WOW®’s North American exhibition debut in Seattle
Monday 4th July, 2016
Queues to get into WOW®’s North American exhibition debut in Seattle
World of WearableArt® (WOW®) has opened its first North American exhibition, with 900 people queuing to get into its opening night party at the EMP Museum in Seattle.
WOW®’s international exhibition showcases 32 award-winning garments selected from its world renowned design competition that fuses fashion and art.
On Friday 1st July the exhibition opened with a public party featuring aerialists, stilt walkers, interactive film, and live musicians. Founding Director Dame Suzie Moncrieff, who heads the creative team and co-curated the exhibition, is excited to share one of New Zealand’s artistic treasures with new overseas audiences.
“My dream has always been that WOW would be known the world over and people everywhere would have the opportunity to be inspired and delighted by it creativity. The World of WearableArt® is New Zealand’s largest single annual theatrical event and we are delighted to have the opportunity to show a selection of these astonishing designs to an American audience at the wonderful EMP Museum in Seattle.”
The WOW® competition is a magnet for creative talent that attracts entries from more than 23 countries. From this competition more than 500 garments have been carefully selected over the years and now make up an impressive historical collection, 32 of which have travelled half way around the world to now be seen at the EMP Museum.
The exhibition features three distinct sections: garments from the permanent collection; a workroom for visitors to design their own piece of wearable art; and an audio visual presentation of the annual WOW® Awards Show.
Jasen Emmons, EMP Museum Director, Curatorial Affairs, says the museum is thrilled to be the first venue in Continental North America to host the WOW® exhibition.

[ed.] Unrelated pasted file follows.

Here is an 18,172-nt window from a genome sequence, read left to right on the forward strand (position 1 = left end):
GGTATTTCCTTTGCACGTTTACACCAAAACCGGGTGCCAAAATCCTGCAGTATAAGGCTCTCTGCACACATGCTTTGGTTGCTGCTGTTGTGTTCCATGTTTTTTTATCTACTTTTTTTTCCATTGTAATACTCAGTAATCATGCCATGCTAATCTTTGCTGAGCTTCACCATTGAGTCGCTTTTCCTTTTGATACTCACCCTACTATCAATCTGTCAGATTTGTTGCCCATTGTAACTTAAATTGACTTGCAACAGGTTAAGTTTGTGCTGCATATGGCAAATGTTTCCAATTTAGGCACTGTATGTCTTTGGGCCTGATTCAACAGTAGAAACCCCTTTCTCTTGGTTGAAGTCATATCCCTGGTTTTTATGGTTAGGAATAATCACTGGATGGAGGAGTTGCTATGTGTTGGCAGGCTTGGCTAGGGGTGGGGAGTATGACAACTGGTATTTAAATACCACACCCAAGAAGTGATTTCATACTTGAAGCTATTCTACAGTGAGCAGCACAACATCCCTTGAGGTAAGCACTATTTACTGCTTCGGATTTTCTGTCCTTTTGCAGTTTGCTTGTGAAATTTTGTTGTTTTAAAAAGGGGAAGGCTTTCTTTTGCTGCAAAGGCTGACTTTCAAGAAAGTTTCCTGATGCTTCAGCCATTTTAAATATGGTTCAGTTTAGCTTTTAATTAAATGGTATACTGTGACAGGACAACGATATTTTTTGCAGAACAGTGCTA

“The bold ideas represented in these incredible works of art are fearless, beautiful, and engage the imagination in a powerful way.”
The exhibition is on display until January 2, 2017 and is expected to remain on tour in the United States through 2019.
EMP is a leading-edge, nonprofit museum, dedicated to the ideas and risk-taking that fuel popular culture. With its roots in rock ‘n’ roll, EMP serves as a gateway museum, reaching multigenerational audiences through collections, exhibitions and educational programs, using interactive technologies to engage and empower its visitors. At EMP, artists, audiences and ideas converge, bringing understanding, interpretation and scholarship to the popular culture of our time.
EMP is housed in a 140,000 square foot Frank O. Gehry-designed building. This spectacular, prominently visible structure has the presence of a monumental sculpture set amid the backdrop of the Seattle Center.
“Gothic Habit” worn shoulder to knee, a three-dimensional replica of a Gothic cathedral, by American designer Lynn Christiansen
“Persephone’s Descent,” a suit of armour made by Stuart Johnson, a New Zealand blacksmith and weapons maker for the Lord of the Rings movie trilogy
“Born to Die,” a dress made completely of cable ties woven into a sculptural “vertebrae” to look like a fish skeleton, by design student, Guo Xia Tong from China
“Lady of the Wood,” a replica of a 17th-century ball gown made entirely of mahogany, lacewood, maple, and cedar, by Alaskan carpenter David Walker
“Ornitho-Maia,” a complex and ornately carved and embossed leather gown inspired by the ethereal protector of birds designed by Nadine Jäggi, New Zealand costume designer for films including Avatar, The Hobbit, and Prince Caspian
A special display of “bizarre” bras made of unconventional materials including kitchen utensils, a taxidermied hedgehog; and “aBRAcaplyse Now” which heralds the Mayan end of days and the civilization’s ancestral iguana God.